Lunquist and Raftery: TV’s sunshine boys
by Michael Hiestand, USA TODAY Sports
CBS’ Verne Lundquist and Bill Raftery, calling East region games Thursday and Saturday at the NCAA men’s basketball tournament from Washington, D.C., are TV sports’ sunshine boys.
As you listen to them on the tournament coverage, you can almost imagine them telling each other during commercial breaks, “You complete me.”
Although they might use a different phrase.
What still comes across the screen is that Lundquist, 72, and Raftery, 69, connect with viewers — even much younger ones. Their games often include shots of fans in the stands wearing paper masks picturing the announcers.
“You’re being very tender here. Are you trying to call me old without saying it?” Raftery says. “I do enjoy the kids, the fans, the support system they give their teams and us. It sort of carries you.”
Lundquist says their chemistry was obvious right from the start when they worked two college games together in 1982.
“The CBS guys in New York said we were ‘great’ together, that we’d be assigned to work together again soon,” Lundquist tells USA TODAY Sports.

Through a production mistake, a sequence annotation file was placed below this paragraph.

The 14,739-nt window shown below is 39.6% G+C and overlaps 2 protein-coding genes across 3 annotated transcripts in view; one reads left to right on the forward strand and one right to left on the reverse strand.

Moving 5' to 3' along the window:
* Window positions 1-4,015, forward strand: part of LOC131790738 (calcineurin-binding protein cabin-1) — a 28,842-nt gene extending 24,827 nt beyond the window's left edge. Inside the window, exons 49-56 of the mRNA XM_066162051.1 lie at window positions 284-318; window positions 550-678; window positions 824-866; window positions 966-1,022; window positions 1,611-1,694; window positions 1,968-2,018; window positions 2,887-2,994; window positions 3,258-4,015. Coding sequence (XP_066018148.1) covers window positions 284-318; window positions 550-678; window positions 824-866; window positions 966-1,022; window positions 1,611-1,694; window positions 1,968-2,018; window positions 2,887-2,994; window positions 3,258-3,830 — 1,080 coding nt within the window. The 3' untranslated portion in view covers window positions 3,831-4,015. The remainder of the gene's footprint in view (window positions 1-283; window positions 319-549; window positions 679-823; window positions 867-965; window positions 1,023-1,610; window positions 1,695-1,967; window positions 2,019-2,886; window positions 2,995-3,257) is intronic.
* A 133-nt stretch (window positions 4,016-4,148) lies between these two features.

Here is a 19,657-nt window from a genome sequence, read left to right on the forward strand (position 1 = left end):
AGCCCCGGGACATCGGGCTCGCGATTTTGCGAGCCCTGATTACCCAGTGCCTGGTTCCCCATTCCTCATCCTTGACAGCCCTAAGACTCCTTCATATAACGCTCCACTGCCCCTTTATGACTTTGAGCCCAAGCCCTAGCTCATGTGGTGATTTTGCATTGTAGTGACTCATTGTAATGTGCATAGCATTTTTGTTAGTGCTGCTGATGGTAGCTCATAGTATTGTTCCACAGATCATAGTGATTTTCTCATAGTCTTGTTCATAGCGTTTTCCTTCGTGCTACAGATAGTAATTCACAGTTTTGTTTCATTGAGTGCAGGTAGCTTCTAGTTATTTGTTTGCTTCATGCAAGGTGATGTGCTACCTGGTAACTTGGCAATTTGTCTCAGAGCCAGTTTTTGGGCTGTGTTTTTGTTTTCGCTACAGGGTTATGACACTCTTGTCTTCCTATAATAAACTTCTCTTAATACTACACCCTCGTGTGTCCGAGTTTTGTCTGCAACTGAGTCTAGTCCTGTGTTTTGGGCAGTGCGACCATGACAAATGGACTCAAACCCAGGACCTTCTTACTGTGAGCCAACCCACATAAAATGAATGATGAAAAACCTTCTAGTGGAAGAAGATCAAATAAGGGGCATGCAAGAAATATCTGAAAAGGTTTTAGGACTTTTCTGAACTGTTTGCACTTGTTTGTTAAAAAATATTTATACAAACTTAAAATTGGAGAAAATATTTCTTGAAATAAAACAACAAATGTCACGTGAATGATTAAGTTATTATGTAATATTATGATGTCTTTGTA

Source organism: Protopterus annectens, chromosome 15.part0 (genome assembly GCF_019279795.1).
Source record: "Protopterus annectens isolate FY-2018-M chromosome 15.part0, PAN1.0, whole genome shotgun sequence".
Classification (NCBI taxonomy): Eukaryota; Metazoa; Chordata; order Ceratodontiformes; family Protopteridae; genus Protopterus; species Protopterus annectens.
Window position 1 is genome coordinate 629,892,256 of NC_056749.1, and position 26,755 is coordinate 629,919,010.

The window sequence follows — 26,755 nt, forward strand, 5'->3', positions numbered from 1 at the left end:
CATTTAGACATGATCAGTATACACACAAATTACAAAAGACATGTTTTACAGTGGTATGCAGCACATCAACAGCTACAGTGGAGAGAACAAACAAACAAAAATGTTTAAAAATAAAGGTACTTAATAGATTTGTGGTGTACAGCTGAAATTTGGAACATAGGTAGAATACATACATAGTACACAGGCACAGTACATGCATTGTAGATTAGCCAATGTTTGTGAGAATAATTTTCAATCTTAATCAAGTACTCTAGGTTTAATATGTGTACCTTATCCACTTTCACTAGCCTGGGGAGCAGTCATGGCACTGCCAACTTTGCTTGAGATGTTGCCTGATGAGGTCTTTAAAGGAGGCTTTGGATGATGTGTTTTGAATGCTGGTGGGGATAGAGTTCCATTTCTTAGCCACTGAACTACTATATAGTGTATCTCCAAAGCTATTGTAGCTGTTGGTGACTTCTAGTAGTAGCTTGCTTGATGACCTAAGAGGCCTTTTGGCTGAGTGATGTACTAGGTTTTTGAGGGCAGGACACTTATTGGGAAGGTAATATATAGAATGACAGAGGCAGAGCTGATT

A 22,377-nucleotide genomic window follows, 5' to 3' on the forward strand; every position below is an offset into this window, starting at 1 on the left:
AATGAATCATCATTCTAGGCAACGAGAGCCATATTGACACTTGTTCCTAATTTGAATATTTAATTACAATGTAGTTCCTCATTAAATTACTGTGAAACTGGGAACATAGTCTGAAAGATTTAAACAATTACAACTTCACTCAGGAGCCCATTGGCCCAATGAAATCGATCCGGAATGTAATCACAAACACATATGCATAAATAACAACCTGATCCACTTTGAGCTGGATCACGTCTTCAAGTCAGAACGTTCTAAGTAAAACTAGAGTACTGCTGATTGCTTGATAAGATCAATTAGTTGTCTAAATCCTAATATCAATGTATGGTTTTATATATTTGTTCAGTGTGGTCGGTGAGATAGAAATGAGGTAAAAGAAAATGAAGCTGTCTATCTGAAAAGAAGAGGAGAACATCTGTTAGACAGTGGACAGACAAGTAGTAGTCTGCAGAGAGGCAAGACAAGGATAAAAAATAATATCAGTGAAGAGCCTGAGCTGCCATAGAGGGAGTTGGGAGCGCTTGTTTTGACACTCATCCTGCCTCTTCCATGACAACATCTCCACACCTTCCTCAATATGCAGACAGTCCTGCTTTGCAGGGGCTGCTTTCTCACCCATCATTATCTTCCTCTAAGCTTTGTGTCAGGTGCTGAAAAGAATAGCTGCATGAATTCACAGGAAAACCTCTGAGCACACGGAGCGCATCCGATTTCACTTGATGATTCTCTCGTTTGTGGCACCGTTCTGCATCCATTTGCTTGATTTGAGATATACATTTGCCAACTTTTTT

Well, here’s today’s lesson on how things work in the TV sports biz.
They worked together again, says Lundquist, chuckling. “But it took 17 years.”
So they worked apart, then Lundquist was at Turner Sports for three years after CBS lost the NFL in the 1990s.
CBS Sports head Sean McManus finally put them together on the 2000 NCAA tournament — and they have been teamed since.
They aren’t the longest-running announcer pair on CBS/Turner NCAA coverage – Ian Eagle, who used to call New Jersey Nets games with Raftery, and Jim Spanarkel have been paired at the tournament since 1998.
But individually, Lundquist and Raftery have worked the most tournaments of any of the current announcers. This is Raftery’s 31st tournament assignment; junior partner Lundquist is on No. 29. (Lead CBS NCAA announcer Jim Nantz is on No. 28.)
Lundquist says he doesn’t want to be “self-aggrandizing or anything, but yes, there’s a generation or two of fans that have come along since we started. But viewers see we interact with the children — holy (expletive) I didn’t mean to … [For more on Verne Lunquist and Bill Raftery: TV's sunshine boys, click here.]